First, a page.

Friday, April 12, 2013

Patrick J. Murphy and Ray W. Coye's "Mutiny and Its Bounty"

Patrick J. Murphy is associate professor of management, DePaul University. He is chair of the Management History Division in the Academy of Management. Ray W. Coye is associate professor emeritus of management, DePaul University. The authors each have maritime service backgrounds and seafaring experience.

They applied the “Page 99 Test” to their new book, Mutiny and Its Bounty: Leadership Lessons from the Age of Discovery, and reported the following:
Mutiny and Its Bounty examines mutinies that occurred on seafaring ventures led by Christopher Columbus, Ferdinand Magellan, Sebastian Cabot, and Henry Hudson during the Age of Discovery. We mined voluminous primary sources from these enterprises, which were undertaken 500 years ago, to generate deep insights into how those mutinies occurred. The book’s principal contribution is an illustration of the function of mutiny on those ventures. Unlike today, mutiny was not always seen as bad. To the contrary, it could be good for an enterprise. The best leaders of the era were experts at quelling mutiny or harnessing it for the good of the venture. Today’s entrepreneurs, who are also leading risky ventures into uncertainty, have much to learn from this history.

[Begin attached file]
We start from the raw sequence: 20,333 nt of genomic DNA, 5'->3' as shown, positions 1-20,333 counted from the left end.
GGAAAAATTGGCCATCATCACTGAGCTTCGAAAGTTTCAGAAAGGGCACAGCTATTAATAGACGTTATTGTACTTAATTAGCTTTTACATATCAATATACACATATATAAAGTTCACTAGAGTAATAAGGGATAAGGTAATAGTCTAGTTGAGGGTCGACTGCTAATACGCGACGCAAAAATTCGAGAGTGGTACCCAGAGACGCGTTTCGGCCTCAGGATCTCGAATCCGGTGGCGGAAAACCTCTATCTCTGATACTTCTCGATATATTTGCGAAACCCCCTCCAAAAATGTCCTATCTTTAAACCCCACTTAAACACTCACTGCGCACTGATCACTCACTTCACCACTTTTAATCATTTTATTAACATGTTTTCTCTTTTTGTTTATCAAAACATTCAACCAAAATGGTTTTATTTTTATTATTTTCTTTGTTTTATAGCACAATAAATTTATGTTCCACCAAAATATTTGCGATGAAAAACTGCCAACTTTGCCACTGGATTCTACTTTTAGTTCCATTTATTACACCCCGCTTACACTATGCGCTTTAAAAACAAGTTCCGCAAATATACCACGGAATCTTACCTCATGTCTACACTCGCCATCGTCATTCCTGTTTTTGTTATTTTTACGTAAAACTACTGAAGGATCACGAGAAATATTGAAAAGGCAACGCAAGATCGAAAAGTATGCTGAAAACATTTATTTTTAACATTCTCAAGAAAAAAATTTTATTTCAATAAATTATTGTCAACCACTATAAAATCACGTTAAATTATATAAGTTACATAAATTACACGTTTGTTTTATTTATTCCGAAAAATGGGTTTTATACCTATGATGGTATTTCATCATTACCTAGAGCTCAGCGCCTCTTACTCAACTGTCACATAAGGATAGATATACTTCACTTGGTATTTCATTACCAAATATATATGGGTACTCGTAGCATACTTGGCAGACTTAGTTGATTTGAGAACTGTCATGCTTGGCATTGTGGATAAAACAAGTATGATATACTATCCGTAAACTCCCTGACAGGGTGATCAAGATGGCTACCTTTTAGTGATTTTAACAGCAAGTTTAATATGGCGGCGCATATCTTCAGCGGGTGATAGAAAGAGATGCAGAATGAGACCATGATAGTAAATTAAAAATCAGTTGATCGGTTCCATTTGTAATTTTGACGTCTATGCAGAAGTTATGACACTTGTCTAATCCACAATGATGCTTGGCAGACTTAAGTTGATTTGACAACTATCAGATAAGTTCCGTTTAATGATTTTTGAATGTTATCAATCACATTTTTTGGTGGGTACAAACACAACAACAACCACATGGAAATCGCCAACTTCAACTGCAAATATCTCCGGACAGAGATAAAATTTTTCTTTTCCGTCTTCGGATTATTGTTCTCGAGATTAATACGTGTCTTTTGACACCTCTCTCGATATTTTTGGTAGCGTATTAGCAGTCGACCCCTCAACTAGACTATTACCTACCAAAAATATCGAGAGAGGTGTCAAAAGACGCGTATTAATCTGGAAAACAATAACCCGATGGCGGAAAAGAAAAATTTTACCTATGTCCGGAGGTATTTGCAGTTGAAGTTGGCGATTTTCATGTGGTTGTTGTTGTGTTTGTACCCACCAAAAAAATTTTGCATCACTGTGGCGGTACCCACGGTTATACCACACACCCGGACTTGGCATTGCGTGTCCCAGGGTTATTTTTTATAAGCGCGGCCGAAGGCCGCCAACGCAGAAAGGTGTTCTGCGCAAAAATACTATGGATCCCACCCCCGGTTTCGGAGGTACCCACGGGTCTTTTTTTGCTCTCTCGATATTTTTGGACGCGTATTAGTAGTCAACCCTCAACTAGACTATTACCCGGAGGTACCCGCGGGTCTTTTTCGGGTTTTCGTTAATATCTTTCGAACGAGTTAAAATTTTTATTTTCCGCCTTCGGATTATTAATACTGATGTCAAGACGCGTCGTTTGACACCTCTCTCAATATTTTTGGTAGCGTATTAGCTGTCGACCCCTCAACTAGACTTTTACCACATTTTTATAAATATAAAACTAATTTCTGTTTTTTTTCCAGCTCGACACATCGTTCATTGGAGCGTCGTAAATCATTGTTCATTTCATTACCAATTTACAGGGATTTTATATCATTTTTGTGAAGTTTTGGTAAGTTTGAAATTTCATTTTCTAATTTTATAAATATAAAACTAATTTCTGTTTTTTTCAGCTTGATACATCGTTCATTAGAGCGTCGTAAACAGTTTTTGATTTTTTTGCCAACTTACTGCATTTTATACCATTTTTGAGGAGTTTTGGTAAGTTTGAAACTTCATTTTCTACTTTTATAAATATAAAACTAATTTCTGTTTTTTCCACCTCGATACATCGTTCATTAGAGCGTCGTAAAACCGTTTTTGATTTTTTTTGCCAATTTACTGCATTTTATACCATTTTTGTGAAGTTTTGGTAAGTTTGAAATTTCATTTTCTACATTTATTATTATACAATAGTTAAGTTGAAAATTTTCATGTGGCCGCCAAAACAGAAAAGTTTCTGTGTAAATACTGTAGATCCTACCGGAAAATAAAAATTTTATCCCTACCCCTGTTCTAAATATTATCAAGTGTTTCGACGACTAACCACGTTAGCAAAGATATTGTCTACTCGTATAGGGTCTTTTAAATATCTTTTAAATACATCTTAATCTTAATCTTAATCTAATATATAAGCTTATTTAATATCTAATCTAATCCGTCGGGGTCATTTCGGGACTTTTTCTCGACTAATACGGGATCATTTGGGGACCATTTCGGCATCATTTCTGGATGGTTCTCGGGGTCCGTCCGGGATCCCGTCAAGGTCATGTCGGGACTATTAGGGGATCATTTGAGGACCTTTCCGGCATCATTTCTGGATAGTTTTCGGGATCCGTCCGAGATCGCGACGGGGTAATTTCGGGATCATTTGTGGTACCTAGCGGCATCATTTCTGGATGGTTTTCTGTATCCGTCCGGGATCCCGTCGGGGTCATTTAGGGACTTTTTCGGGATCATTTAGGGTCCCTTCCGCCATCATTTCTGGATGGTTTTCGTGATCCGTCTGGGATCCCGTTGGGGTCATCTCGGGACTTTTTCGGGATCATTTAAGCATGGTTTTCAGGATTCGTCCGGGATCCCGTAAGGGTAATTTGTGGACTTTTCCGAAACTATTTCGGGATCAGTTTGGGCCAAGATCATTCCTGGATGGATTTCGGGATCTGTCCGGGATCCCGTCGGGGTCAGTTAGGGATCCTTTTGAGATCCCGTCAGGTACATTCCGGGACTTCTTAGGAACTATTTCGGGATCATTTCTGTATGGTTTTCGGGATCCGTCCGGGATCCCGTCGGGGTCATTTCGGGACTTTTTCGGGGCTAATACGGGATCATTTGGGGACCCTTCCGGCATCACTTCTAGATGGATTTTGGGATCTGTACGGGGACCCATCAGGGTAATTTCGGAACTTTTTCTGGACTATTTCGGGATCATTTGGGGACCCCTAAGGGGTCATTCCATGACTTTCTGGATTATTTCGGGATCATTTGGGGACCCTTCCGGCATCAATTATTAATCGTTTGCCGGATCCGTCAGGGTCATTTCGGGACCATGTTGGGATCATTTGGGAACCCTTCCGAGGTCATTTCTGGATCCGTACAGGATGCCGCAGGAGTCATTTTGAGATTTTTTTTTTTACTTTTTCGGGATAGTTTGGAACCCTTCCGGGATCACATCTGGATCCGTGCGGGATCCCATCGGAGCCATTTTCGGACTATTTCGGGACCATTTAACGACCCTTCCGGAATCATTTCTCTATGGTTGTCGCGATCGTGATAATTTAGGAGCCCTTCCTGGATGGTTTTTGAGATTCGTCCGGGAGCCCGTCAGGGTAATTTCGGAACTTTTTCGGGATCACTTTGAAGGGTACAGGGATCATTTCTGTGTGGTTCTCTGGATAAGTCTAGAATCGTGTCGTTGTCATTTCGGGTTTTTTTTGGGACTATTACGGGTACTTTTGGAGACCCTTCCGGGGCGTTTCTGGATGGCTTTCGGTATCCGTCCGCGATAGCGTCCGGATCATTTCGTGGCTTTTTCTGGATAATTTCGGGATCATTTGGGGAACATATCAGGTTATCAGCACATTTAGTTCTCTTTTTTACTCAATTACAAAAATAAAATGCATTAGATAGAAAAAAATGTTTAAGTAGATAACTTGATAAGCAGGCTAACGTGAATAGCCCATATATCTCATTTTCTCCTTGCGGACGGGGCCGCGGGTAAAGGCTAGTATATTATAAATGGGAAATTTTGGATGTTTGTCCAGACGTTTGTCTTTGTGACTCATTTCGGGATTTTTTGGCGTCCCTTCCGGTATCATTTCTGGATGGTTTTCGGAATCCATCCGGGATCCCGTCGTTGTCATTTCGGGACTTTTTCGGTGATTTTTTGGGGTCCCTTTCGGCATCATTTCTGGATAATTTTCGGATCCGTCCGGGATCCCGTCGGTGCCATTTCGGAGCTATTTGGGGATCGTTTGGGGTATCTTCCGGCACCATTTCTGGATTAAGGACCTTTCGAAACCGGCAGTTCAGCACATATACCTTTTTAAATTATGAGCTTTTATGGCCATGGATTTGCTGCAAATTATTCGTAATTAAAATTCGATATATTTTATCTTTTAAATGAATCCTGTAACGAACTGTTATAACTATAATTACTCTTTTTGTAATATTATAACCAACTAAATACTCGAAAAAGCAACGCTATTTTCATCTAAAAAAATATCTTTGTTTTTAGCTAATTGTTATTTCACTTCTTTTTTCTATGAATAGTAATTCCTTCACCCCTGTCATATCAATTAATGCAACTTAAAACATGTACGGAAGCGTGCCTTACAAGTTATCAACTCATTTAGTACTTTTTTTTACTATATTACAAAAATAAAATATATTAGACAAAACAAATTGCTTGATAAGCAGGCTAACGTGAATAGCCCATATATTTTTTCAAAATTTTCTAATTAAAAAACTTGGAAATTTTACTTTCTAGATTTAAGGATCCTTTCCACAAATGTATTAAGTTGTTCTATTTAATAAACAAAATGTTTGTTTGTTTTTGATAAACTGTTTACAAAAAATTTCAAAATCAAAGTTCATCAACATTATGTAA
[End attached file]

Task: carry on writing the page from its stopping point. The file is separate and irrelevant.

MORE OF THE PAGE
On page 99, we find a critical juncture in one of the book's richer cases: Cabot's venture for Spain into the Rio de La Plata (April 1526-July 1530). A subsection begins there entitled “The Voyage Home.” It was October 6, 1529, and Cabot had just decided to return to Seville.

When it comes to managing the impressions of people in power for one’s own benefit, few people throughout history can match Sebastian Cabot. He was son of Italian John Cabot (Giovanni Caboto) who landed at Newfoundland for England five years after Columbus’s most famous voyage. Using his father’s achievement, Cabot undertook an amazing career that began in England, shifted into Spain, and then back into England, where he re-founded the “Company of Merchant Adventurers” with Henry Hudson’s grandfather.

For the enterprise we find on page 99, Cabot had convinced most of Spain that he was an expert seafarer. His need for achievement compelled him to apply to lead a high-profile venture inspired by Magellan’s circumnavigation a few years earlier. It intended to trace Magellan’s route, cross the Pacific, and draw new charts to safeguard Spain’s claims in the Spice Islands. However, Cabot’s actual expertise was nothing compared to his ability to influence others. The venture made it halfway down the South American coast, where it entered the Rio de La Plata (between Argentina and Uruguay). There, it fumbled for three years. Whole ships and many members were lost. Mutiny was an omnipresent threat, and Cabot’s steps taken to remain as leader were breathtaking even by the standards of the time. History caught up with him back in Seville, but he soon fled to England, where he again became famous.
Learn more about Mutiny and Its Bounty at the Yale University Press website.

--Marshal Zeringue